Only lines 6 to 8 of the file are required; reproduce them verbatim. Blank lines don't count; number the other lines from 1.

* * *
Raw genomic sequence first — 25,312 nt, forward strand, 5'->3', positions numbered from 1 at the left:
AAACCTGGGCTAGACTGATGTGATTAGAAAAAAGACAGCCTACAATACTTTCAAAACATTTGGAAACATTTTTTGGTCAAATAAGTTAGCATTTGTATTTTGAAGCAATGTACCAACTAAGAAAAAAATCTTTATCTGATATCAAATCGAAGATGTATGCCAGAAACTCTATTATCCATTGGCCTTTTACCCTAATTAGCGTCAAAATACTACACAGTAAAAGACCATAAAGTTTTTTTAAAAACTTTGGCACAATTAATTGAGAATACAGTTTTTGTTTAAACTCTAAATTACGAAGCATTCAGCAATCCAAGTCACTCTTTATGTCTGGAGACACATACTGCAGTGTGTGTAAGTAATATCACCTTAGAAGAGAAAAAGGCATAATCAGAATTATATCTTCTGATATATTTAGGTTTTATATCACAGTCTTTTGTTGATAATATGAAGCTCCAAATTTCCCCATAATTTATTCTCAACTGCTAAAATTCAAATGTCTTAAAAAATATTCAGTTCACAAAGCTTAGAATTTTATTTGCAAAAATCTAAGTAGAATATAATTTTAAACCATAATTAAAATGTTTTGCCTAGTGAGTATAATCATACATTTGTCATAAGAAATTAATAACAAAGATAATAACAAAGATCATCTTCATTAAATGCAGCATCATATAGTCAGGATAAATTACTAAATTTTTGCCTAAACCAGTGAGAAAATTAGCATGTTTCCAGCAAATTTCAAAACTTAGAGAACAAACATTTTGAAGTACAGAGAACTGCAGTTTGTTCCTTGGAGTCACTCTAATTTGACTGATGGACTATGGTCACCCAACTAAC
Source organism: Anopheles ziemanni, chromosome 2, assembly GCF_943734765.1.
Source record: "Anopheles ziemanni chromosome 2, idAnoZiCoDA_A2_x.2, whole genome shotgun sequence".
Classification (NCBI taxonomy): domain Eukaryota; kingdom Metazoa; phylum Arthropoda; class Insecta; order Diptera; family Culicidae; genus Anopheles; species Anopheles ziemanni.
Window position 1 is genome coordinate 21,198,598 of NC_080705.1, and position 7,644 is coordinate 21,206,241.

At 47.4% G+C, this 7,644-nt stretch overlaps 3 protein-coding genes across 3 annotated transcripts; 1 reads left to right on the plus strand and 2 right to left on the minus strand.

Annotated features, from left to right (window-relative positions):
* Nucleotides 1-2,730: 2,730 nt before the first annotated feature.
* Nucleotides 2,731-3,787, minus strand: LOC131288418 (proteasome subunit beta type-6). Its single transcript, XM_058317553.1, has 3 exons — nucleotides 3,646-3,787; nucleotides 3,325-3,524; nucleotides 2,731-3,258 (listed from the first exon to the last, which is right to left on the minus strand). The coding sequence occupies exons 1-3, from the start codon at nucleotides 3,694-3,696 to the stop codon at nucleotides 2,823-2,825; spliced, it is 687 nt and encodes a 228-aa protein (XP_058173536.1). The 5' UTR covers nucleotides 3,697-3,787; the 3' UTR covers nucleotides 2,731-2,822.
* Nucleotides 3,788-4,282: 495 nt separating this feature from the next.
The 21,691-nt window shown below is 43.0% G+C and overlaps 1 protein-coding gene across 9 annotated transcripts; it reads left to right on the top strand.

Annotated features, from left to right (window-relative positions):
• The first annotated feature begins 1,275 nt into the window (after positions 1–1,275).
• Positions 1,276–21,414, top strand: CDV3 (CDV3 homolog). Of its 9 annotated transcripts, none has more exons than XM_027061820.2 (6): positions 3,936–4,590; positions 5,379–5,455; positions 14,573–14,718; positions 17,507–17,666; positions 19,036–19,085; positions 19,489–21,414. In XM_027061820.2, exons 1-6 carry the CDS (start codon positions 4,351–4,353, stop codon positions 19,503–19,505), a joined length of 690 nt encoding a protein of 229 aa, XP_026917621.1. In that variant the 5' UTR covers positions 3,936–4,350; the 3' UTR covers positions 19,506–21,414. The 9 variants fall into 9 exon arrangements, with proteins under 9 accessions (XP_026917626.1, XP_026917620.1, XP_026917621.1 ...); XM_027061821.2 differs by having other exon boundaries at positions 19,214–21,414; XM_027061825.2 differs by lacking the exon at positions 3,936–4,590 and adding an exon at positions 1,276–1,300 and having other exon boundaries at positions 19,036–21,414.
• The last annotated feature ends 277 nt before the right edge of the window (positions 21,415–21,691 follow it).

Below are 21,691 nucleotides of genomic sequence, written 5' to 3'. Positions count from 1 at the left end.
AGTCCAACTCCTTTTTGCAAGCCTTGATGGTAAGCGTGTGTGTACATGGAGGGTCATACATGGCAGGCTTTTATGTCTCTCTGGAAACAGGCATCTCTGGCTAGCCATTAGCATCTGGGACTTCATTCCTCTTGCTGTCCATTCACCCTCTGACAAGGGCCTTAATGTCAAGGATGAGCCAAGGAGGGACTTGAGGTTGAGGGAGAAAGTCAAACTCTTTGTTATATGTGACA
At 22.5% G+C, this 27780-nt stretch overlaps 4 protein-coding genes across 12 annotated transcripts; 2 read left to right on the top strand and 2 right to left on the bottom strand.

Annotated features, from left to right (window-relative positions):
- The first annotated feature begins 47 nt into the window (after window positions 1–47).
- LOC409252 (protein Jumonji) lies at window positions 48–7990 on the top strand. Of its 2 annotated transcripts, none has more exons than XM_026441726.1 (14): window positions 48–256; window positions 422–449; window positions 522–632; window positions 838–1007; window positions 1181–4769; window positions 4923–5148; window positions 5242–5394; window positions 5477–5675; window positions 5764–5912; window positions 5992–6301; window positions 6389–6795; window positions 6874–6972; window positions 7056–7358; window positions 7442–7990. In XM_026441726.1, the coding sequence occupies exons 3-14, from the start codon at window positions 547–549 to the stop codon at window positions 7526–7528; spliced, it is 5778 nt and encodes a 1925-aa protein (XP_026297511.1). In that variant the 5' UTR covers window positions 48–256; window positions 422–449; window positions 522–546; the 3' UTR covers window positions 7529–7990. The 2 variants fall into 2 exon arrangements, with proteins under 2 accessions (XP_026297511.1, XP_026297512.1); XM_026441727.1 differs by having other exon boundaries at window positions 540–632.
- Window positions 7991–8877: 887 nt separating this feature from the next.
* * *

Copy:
Window position 1 is genome coordinate 21,198,598 of NC_080705.1, and position 7,644 is coordinate 21,206,241.

At 47.4% G+C, this 7,644-nt stretch overlaps 3 protein-coding genes across 3 annotated transcripts; 1 reads left to right on the plus strand and 2 right to left on the minus strand.

Annotated features, from left to right (window-relative positions):